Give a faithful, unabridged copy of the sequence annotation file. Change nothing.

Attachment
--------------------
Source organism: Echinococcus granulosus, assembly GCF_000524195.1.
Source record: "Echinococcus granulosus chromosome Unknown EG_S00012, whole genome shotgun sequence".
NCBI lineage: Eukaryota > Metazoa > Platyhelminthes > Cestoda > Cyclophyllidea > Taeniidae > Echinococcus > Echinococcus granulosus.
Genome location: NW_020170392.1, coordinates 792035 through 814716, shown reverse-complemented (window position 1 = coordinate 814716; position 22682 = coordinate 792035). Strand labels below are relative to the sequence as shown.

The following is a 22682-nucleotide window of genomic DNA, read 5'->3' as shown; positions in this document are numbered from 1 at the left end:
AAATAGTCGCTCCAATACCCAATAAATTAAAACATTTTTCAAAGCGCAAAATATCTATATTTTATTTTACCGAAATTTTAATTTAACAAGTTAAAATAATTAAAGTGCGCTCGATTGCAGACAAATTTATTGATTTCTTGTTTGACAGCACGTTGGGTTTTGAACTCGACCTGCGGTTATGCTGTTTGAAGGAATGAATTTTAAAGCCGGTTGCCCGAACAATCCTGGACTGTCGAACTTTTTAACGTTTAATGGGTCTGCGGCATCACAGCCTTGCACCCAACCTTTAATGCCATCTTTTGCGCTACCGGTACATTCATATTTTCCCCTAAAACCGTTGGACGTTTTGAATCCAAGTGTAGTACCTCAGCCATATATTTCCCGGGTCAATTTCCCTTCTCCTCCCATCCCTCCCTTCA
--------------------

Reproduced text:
Source organism: Echinococcus granulosus, assembly GCF_000524195.1.
Source record: "Echinococcus granulosus chromosome Unknown EG_S00012, whole genome shotgun sequence".
NCBI lineage: Eukaryota > Metazoa > Platyhelminthes > Cestoda > Cyclophyllidea > Taeniidae > Echinococcus > Echinococcus granulosus.
Genome location: NW_020170392.1, coordinates 792035 through 814716, shown reverse-complemented (window position 1 = coordinate 814716; position 22682 = coordinate 792035). Strand labels below are relative to the sequence as shown.

The following is a 22682-nucleotide window of genomic DNA, read 5'->3' as shown; positions in this document are numbered from 1 at the left end:
AAATAGTCGCTCCAATACCCAATAAATTAAAACATTTTTCAAAGCGCAAAATATCTATATTTTATTTTACCGAAATTTTAATTTAACAAGTTAAAATAATTAAAGTGCGCTCGATTGCAGACAAATTTATTGATTTCTTGTTTGACAGCACGTTGGGTTTTGAACTCGACCTGCGGTTATGCTGTTTGAAGGAATGAATTTTAAAGCCGGTTGCCCGAACAATCCTGGACTGTCGAACTTTTTAACGTTTAATGGGTCTGCGGCATCACAGCCTTGCACCCAACCTTTAATGCCATCTTTTGCGCTACCGGTACATTCATATTTTCCCCTAAAACCGTTGGACGTTTTGAATCCAAGTGTAGTACCTCAGCCATATATTTCCCGGGTCAATTTCCCTTCTCCTCCCATCCCTCCCTTCA